It was a warm sunny morning when we crossed the harbour with packed bags, picked up our rental car and headed East. It had been 11 years since I’d last been in Lunenburg, when I’d signed off as a Deckhand upon the Bluenose II in the fall of 2005. It was a reunion, a gathering of past Bluenose II Crew that brought me back, with my Family this time.
It was grey and drizzling when we finally crossed the border into Nova Scotia. It’s a beautiful thing to drive across this great Country of ours. I was continually asked if we were going to fly East, but no. As we don’t own a car we were looking forward to the road trip. We wanted to see the change of colour of the leaves, that beautiful quilt of autumnal colours that blankets the view as far as one can see. We wished to see the rolling hills along the shores of the St.Lawrence River, and to see the ports that Gordon visited once upon his tug boat days. I was ever on the lookout for a Moose, but there was nary to be seen.
Our first stop was Halifax itself. As we crossed the bridge from Darmouth we could see the Bluenose II sailing in the harbour. We arrived dockside just in time to witness her make her berth, and for Open Deck Tours. The ship hadn’t changed a bit I mused when I first beheld her. The reality is she has, immensely, having undergone an extensive rebuild over the past several years. The entire deck layout as well as the layout down below have been altered in their design, though the rig is unchanged. Regardless, she still holds the same sentiment of beauty and grace of which she is renown.
Onward we continued to Lunenburg, taking the scenic route through Mahone Bay. We stayed at the beautiful Bluenose Lodge whilst in Lunenburg, coincidentally across the street from The Knot. A fabulous little pub when I’ve spent many an hour, and many a dollar.
Saturday morning arrived clear and bright, it was the perfect day for a Blunose II Crew Union. We all amassed at the Fisheries Museum of the Atlantic to register, and co-mingle…. What year were you Crew? We were provided with day passes to the Fisheries Museum of the Atlantic where I had a short time to explore the ship models with my Son, showing him how the Grand Banks Fishermen used hand lines and long lines to catch the halibut and cod in their dory’s.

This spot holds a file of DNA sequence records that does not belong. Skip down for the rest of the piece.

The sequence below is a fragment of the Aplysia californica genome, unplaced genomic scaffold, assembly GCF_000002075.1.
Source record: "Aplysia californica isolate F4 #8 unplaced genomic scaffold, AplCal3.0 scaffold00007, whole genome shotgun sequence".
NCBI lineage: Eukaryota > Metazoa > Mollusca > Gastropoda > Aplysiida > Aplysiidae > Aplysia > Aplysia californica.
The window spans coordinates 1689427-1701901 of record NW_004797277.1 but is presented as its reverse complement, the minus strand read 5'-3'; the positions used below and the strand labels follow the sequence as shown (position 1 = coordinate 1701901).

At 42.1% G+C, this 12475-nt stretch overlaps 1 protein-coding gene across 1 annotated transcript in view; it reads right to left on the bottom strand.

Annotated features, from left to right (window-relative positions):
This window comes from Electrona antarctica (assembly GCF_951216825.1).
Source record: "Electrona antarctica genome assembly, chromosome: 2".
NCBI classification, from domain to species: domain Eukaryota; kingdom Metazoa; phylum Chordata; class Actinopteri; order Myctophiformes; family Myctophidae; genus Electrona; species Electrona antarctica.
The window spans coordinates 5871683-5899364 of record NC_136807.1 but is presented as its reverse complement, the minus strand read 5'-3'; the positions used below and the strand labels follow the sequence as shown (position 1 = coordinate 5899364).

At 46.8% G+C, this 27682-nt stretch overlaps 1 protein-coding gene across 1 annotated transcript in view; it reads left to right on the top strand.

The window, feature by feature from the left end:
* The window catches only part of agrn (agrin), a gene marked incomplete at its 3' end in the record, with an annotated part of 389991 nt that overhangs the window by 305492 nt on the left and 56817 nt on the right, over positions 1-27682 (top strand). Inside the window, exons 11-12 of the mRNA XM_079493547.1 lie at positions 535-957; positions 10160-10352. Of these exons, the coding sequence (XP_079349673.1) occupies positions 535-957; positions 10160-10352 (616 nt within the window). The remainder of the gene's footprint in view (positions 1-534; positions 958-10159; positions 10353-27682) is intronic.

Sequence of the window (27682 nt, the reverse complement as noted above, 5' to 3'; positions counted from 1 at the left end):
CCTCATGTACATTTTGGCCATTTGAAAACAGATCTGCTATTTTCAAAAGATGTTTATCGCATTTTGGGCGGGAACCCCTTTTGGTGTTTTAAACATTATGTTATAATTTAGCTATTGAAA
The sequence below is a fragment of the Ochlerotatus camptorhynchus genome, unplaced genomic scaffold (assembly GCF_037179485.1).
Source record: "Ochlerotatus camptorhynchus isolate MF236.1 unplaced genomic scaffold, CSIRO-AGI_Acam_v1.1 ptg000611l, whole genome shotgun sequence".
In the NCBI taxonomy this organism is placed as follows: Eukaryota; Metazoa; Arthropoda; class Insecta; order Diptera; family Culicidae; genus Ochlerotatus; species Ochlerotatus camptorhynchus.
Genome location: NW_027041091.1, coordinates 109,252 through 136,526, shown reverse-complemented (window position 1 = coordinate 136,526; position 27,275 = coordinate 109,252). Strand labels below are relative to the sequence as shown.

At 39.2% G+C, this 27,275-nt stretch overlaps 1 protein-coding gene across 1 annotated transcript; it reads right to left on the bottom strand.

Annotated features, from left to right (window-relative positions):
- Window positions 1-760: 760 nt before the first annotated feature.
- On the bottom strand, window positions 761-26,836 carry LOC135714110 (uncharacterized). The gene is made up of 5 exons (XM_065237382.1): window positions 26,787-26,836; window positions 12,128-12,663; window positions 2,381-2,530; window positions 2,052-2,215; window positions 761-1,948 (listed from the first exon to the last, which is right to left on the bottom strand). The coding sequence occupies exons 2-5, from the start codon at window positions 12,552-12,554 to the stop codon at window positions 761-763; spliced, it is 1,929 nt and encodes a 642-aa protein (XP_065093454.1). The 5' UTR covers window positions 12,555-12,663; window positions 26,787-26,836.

We were quickly rounded up for the mandatory Crew photo aboard the Theresa E Conner, one of the last fishing schooners to operate out of Lunenburg. Following our paparazzi session, we were invited to an afternoon BBQ at the home of former crew member BM. It was an informal opportunity where we really had chance to get to know one another, and to share our crewing stories and experiences. We toasted the event with the generously donated Shipbuilder’s Cider. Thank you BM for your hospitality, for welcoming us into your home!
At some point earlier in the day, while we stood on the wharf, we came to realize that it was also September Classics. An annual race of beautiful classic boats; schooners, ketches, and the like, which race out of Lunenburg harbour around Cross Island and back to Port.
After any race the Sailors tend to congregate to celebrate at the Dory Shop. I’ve attended many a Dory Shop party whilst I was in Lunenburg, and it was great to share the experience with Gordon and the Boy. I saw and ran into so many familiar faces, and met some lovely new folks. But, with the Boy being only 7 we had to make an exit before the band began, and the debauchery and plain good ol’fun of the Tiki Torch Dory Race. The Boy was rather insistent that he should go back to the room for a nap and return with his harmonica but it was not to be. Maybe next time kiddo.
By mid day Sunday it was time to begin our journey home. We had explored Lunenburg, I had pointed out all my old haunts to G and the Boy. I had savoured the Spud Skins at the Grand Banker, had a pint at the Knot, and picked up a few souvenirs. Of course no trip to Lunenburg wouldn’t be complete without a trip down the docks of the Picton Castle, another fine ship I’ve spent time aboard as crew. Everywhere I went in town, with every corner I turned, I was greeted with great memories of my crew mates, from both vessels. I was reminded of so many great times, faces, voices and laughter. It was an absolute pleasure to see some of you again, and I’m sorry time didn’t allow me to reunite with others.
Back on Friday in Halifax, we gleaned from our conversation with Captain Watson that the Bluenose II was going to be off the shores of Peggy’s Cove for some promotional photos. So Peggy’s Cove was our next destination. It was a beautiful sight to behold the power of the ocean pounding on the large rocks of Peggy’s Cove, and to finally see the lighthouse under a beautiful blue sky. I’d never visited before. We arrived just as the Bluenose II was departing, bound for Lunenburg.
A big Thank You goes out to NN, for all his involvement in organizing not only the Crew Reunion, but for all his time and work in compiling the Crew Registry, and inspiring our unforgettable holiday!
Farewell Nova Scotia, ’till we meet again.
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